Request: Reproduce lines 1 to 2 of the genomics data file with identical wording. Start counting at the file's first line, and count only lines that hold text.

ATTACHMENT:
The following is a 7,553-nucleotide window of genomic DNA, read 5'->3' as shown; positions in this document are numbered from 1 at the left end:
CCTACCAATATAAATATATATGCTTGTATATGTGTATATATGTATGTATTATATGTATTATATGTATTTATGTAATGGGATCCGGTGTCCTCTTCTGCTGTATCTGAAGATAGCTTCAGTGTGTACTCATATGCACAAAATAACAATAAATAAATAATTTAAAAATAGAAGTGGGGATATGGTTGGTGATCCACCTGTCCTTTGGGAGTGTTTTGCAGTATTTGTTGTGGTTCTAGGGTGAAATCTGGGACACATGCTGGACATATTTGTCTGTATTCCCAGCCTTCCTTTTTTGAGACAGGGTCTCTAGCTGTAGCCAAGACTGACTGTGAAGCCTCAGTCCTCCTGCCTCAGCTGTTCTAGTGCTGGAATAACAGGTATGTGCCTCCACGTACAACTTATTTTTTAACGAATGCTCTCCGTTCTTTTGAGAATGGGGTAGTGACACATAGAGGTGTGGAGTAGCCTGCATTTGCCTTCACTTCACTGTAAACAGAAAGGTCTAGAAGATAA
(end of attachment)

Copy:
The following is a 7,553-nucleotide window of genomic DNA, read 5'->3' as shown; positions in this document are numbered from 1 at the left end:
CCTACCAATATAAATATATATGCTTGTATATGTGTATATATGTATGTATTATATGTATTATATGTATTTATGTAATGGGATCCGGTGTCCTCTTCTGCTGTATCTGAAGATAGCTTCAGTGTGTACTCATATGCACAAAATAACAATAAATAAATAATTTAAAAATAGAAGTGGGGATATGGTTGGTGATCCACCTGTCCTTTGGGAGTGTTTTGCAGTATTTGTTGTGGTTCTAGGGTGAAATCTGGGACACATGCTGGACATATTTGTCTGTATTCCCAGCCTTCCTTTTTTGAGACAGGGTCTCTAGCTGTAGCCAAGACTGACTGTGAAGCCTCAGTCCTCCTGCCTCAGCTGTTCTAGTGCTGGAATAACAGGTATGTGCCTCCACGTACAACTTATTTTTTAACGAATGCTCTCCGTTCTTTTGAGAATGGGGTAGTGACACATAGAGGTGTGGAGTAGCCTGCATTTGCCTTCACTTCACTGTAAACAGAAAGGTCTAGAAGATAA